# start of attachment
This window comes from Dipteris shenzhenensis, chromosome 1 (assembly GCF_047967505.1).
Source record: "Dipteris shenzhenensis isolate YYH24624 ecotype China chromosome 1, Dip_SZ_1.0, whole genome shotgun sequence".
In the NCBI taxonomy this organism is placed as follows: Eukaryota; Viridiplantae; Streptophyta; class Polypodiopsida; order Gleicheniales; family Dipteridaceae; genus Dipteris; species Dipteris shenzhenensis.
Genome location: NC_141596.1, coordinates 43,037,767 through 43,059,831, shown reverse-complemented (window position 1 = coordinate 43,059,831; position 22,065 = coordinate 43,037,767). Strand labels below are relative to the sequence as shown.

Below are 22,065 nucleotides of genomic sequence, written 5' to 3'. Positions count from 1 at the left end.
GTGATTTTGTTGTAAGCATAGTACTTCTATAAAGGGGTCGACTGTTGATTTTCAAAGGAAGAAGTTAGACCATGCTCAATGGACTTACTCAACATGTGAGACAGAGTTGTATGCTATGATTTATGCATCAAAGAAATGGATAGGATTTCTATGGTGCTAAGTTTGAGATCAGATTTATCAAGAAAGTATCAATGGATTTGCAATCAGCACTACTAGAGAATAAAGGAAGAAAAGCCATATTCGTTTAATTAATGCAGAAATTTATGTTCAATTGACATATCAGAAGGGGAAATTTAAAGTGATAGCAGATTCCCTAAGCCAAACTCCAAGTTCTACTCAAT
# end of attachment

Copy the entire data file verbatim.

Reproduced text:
This window comes from Dipteris shenzhenensis, chromosome 1 (assembly GCF_047967505.1).
Source record: "Dipteris shenzhenensis isolate YYH24624 ecotype China chromosome 1, Dip_SZ_1.0, whole genome shotgun sequence".
In the NCBI taxonomy this organism is placed as follows: Eukaryota; Viridiplantae; Streptophyta; class Polypodiopsida; order Gleicheniales; family Dipteridaceae; genus Dipteris; species Dipteris shenzhenensis.
Genome location: NC_141596.1, coordinates 43,037,767 through 43,059,831, shown reverse-complemented (window position 1 = coordinate 43,059,831; position 22,065 = coordinate 43,037,767). Strand labels below are relative to the sequence as shown.

Below are 22,065 nucleotides of genomic sequence, written 5' to 3'. Positions count from 1 at the left end.
GTGATTTTGTTGTAAGCATAGTACTTCTATAAAGGGGTCGACTGTTGATTTTCAAAGGAAGAAGTTAGACCATGCTCAATGGACTTACTCAACATGTGAGACAGAGTTGTATGCTATGATTTATGCATCAAAGAAATGGATAGGATTTCTATGGTGCTAAGTTTGAGATCAGATTTATCAAGAAAGTATCAATGGATTTGCAATCAGCACTACTAGAGAATAAAGGAAGAAAAGCCATATTCGTTTAATTAATGCAGAAATTTATGTTCAATTGACATATCAGAAGGGGAAATTTAAAGTGATAGCAGATTCCCTAAGCCAAACTCCAAGTTCTACTCAAT